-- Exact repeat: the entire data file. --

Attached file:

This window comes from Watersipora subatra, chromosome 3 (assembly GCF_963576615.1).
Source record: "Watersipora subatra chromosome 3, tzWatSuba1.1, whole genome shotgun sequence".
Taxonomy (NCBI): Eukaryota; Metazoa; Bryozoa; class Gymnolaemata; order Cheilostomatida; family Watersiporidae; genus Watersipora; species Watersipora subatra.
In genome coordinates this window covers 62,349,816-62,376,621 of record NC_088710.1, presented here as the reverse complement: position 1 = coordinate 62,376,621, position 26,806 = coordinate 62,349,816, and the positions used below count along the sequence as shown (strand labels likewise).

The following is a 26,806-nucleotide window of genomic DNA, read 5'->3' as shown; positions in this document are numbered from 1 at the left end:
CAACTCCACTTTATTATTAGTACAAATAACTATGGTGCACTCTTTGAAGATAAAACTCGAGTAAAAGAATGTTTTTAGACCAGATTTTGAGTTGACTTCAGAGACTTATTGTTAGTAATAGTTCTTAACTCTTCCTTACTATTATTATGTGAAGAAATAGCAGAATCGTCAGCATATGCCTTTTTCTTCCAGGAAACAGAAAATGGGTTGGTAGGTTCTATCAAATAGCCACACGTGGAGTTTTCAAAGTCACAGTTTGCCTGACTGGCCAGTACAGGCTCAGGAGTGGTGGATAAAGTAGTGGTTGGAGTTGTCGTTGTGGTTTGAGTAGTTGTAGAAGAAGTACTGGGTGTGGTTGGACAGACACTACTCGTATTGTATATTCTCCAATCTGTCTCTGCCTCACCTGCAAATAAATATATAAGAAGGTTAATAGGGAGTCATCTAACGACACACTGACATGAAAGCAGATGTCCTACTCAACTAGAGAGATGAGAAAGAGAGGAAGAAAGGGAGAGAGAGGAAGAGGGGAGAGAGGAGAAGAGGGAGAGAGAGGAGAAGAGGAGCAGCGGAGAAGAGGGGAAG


This window comes from Watersipora subatra, chromosome 3 (assembly GCF_963576615.1).
Source record: "Watersipora subatra chromosome 3, tzWatSuba1.1, whole genome shotgun sequence".
Taxonomy (NCBI): Eukaryota; Metazoa; Bryozoa; class Gymnolaemata; order Cheilostomatida; family Watersiporidae; genus Watersipora; species Watersipora subatra.
In genome coordinates this window covers 62,349,816-62,376,621 of record NC_088710.1, presented here as the reverse complement: position 1 = coordinate 62,376,621, position 26,806 = coordinate 62,349,816, and the positions used below count along the sequence as shown (strand labels likewise).

The following is a 26,806-nucleotide window of genomic DNA, read 5'->3' as shown; positions in this document are numbered from 1 at the left end:
CAACTCCACTTTATTATTAGTACAAATAACTATGGTGCACTCTTTGAAGATAAAACTCGAGTAAAAGAATGTTTTTAGACCAGATTTTGAGTTGACTTCAGAGACTTATTGTTAGTAATAGTTCTTAACTCTTCCTTACTATTATTATGTGAAGAAATAGCAGAATCGTCAGCATATGCCTTTTTCTTCCAGGAAACAGAAAATGGGTTGGTAGGTTCTATCAAATAGCCACACGTGGAGTTTTCAAAGTCACAGTTTGCCTGACTGGCCAGTACAGGCTCAGGAGTGGTGGATAAAGTAGTGGTTGGAGTTGTCGTTGTGGTTTGAGTAGTTGTAGAAGAAGTACTGGGTGTGGTTGGACAGACACTACTCGTATTGTATATTCTCCAATCTGTCTCTGCCTCACCTGCAAATAAATATATAAGAAGGTTAATAGGGAGTCATCTAACGACACACTGACATGAAAGCAGATGTCCTACTCAACTAGAGAGATGAGAAAGAGAGGAAGAAAGGGAGAGAGAGGAAGAGGGGAGAGAGGAGAAGAGGGAGAGAGAGGAGAAGAGGAGCAGCGGAGAAGAGGGGAAG